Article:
Black History Activities for Younger Kids

Here are some examples of Black history activities that can be appreciated by families of younger children all year long.

Listen to kid-friendly podcasts.

Whether you listen to them in the car or at home, podcasts can keep younger learners immersed in cultural stories that feature aspects of Black history. Some podcast examples are Noodle Loaf, Adventures of Cairo, and African Folktakes With Miss Jo Jo.

Watch TV shows with Black representation.

Representation definitely matters, and some TV shows showcase diverse ethnic and cultural representation for younger viewers. Examples include Karma's World, Ada Twist Scientist, Gabby's Dollhouse, Alma's Way, and Motown Magic.

Find educational content online. offers a "Celebrate Black Leaders" educational series with an online list of craft ideas, activities, and curriculum for young children ages 2-8 years old.

Sing songs about Black history.

Songs can help kids digest information. Sesame Street and Songs For Teaching have fun singing videos that showcase Black history. Your little one can also check out the Kidz Bop Black History Month playlist that highlights inspirational Black musicians and entertainers.

Read educational books.

We rounded up some inspirational books about Black history here. You can also get a fun subscription from the Because of Them We Can Box, where you can choose books that explore Black history and beyond. Finally, consider starting a book club of your own!

Participate in a cultural experience.

Treat your child to a live cultural experience in their hometown or nearby community. As an alternative, take them to a historically Black restaurant like Sylvia's in Harlem, New York, or Nana's Kitchen in Dallas, Texas, to experience traditional "soul food."

Enroll in a cooking class.

For the little foodies and future chefs, visit Eboneats and research fun cooking classes to take, either in person or online, with your child. You can also look up recipes and recreate them in your own kitchen.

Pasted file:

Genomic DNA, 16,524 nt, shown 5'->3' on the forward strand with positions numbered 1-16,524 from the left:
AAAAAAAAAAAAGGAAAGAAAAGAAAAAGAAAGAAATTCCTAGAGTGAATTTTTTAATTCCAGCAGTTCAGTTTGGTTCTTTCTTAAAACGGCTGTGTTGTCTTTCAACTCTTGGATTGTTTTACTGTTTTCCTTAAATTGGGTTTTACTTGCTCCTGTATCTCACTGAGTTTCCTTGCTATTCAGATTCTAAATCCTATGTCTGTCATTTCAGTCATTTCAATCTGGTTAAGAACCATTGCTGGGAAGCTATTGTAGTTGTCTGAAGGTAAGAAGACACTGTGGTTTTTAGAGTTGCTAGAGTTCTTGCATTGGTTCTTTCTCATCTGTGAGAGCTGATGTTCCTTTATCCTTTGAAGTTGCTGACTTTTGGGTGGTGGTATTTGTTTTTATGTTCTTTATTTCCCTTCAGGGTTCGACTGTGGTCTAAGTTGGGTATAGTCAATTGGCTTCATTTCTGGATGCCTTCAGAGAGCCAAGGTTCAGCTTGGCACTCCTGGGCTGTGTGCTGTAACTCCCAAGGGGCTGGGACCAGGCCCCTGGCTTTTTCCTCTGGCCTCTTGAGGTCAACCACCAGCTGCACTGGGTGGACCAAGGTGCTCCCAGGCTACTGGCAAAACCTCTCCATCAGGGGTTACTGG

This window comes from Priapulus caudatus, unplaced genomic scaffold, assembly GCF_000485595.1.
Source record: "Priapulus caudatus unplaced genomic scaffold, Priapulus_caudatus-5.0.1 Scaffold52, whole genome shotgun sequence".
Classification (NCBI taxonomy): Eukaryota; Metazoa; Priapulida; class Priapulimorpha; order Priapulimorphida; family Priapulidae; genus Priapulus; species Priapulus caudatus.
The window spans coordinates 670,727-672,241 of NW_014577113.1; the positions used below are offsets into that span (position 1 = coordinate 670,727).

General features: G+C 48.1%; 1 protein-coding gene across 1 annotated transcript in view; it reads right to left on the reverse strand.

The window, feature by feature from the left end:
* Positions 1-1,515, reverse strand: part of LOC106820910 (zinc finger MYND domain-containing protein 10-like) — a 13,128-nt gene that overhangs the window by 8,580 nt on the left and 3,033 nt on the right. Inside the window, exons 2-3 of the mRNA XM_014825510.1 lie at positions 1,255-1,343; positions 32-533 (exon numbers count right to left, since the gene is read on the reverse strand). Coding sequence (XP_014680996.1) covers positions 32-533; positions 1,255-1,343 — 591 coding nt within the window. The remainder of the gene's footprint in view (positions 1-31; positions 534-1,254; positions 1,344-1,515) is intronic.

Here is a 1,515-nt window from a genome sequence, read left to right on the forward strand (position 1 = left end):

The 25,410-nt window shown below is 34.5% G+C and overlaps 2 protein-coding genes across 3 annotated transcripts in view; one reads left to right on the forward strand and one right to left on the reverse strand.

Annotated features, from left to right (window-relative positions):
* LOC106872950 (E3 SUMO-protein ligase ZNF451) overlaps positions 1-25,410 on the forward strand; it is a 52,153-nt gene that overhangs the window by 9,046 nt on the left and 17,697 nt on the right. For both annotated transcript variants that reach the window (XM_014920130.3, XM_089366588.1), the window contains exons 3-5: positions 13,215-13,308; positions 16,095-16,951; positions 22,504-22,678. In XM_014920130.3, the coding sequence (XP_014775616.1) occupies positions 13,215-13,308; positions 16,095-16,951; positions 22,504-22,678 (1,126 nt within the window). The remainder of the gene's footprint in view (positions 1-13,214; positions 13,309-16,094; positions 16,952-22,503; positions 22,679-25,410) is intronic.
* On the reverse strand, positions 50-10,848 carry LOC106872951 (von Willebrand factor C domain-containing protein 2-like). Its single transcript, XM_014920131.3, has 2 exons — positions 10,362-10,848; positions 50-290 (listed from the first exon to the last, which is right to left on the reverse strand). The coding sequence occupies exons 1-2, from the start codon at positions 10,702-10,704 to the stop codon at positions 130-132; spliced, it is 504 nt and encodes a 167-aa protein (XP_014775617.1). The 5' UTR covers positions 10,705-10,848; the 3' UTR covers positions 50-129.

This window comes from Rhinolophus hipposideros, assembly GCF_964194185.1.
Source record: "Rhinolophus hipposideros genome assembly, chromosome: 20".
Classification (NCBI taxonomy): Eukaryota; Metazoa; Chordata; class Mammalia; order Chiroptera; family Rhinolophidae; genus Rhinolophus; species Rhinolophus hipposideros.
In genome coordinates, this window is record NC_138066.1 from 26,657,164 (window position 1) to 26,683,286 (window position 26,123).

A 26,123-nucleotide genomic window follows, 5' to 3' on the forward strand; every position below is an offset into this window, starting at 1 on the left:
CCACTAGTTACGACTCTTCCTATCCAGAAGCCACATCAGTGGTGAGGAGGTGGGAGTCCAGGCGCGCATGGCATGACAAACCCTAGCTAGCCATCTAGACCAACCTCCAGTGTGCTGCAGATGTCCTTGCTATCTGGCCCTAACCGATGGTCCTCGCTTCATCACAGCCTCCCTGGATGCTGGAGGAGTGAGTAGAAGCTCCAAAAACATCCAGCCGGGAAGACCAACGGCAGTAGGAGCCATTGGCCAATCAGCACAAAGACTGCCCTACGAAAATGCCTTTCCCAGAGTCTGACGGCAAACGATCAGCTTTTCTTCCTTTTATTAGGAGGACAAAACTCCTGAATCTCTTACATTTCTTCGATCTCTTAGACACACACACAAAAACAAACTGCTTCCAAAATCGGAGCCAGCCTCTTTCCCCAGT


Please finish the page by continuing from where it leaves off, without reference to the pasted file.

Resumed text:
Black History Activities for Tweens

Most tweens love their newfound independence, making their own decisions, and expressing their personalities. Knowing this, "cultural events and museums are a great way to engage both tweens and teens, because they like to talk and they want to be heard," says Hyatt. Keep reading for more tween-focused Black history activities.

Watch informative YouTube videos.

Scholastic's YouTube channel offers a diverse range of Black history videos—such as "Can Kids Change the World?" and "How Kids Changed the World"—that are age-appropriate for tweens. The videos might prompt them to discuss topics like the civil rights movement.

Play a tween-appropriate podcast.

In your tween's downtime, have them listen to podcasts like Goodnight Stories for Rebel Girls, which discusses history-making Black women like Harriet Tubman, Madam C.J. Walker, and Ruby Bridges. Listen on Apple Podcasts or Spotify.

Visit Black historical landmarks and museums.

Unlike younger kids, tweens might appreciate these important historical sites, which can be found all around the country. Some examples include The African Burial Ground National Monument in New York City; The George Washington Carver Museum in Tuskegee, Alabama; The Carver Museum in Dothan, Alabama; and the Harry T. Moore Museum in Mims, Florida, to name a few.